Shrimp farmer Linda Thornton can glance out any window of her home in Belize and see what she’s contributed to sustainable aquaculture. Her view: 405 acres of pine savannah containing the four glistening ponds that make up Cardelli Shrimp Farm.
Founded in 2006, Thornton’s farm is hardly typical of cultivated shrimp. Her industry is one often defined by grossly unsanitary conditions compensated for by overused antibiotics. The resulting chemical and organic waste often leaches into the surrounding environment and wreaks havoc on local fisheries and wetlands. When it comes to shrimp, many people see “farm-raised” as a label to avoid.
Thornton is looking to change all this. Her team stores and recycles pond water (thus allowing them to avoid the use of chemicals or antibiotics) and replants mangroves to filter out excess nutrients that can be harmful to surrounding wildlife. They are currently building 50 additional acres of ponds and are planning to create a large aquaponics system, which will repurpose the nutrient-rich waste water to cultivate organic vegetables.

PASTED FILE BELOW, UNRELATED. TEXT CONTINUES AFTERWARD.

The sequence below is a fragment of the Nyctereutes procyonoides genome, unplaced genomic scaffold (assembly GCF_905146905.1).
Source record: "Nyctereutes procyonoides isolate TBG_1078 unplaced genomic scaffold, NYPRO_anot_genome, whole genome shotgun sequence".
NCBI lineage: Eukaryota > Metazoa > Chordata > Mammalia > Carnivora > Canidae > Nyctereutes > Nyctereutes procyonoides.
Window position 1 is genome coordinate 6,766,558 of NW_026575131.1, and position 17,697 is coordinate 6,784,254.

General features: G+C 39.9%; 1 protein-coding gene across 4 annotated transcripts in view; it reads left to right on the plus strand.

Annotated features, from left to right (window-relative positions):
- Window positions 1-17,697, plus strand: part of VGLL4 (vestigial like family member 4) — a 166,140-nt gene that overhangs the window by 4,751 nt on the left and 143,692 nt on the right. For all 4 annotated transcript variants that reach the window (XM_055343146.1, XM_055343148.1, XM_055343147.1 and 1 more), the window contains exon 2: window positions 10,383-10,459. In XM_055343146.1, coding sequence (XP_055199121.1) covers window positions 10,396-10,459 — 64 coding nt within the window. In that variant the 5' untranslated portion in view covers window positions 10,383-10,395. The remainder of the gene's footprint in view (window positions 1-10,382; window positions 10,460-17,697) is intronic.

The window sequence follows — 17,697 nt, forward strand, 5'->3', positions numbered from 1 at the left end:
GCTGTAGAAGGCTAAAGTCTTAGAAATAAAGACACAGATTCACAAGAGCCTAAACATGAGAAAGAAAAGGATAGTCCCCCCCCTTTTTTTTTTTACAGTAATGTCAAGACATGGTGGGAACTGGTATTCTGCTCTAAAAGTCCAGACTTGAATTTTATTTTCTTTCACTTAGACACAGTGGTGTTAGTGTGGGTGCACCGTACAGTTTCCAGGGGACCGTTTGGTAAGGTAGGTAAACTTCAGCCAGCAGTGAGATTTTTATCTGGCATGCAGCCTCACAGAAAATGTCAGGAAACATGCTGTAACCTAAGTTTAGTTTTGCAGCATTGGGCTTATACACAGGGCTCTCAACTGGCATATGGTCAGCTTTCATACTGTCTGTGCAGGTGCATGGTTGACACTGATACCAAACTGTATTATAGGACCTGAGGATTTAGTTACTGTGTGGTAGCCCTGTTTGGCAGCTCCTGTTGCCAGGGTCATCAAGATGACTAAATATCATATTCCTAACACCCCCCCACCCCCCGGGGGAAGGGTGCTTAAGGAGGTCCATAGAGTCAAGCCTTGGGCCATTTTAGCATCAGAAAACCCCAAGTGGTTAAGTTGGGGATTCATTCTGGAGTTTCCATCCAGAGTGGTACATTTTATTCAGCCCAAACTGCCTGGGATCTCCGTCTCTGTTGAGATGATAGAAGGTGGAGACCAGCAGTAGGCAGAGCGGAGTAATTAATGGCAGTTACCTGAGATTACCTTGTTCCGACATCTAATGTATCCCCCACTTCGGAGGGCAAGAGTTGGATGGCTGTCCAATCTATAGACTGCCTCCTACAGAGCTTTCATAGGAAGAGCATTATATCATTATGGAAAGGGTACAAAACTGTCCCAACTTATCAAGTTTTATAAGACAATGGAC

As if all that isn’t enough, Thornton worked with the World Wildlife Fund to compile global certification standards for farmed shrimp products. The final draft of these standards, released in December, will help minimize the environmental and social impact of shrimp farms around the world—and make it clearer which shrimp to buy in the supermarket. Not bad for a woman who first came to Belize on a vacation paid for by a tax refund.
Photo Credit: Dean Forman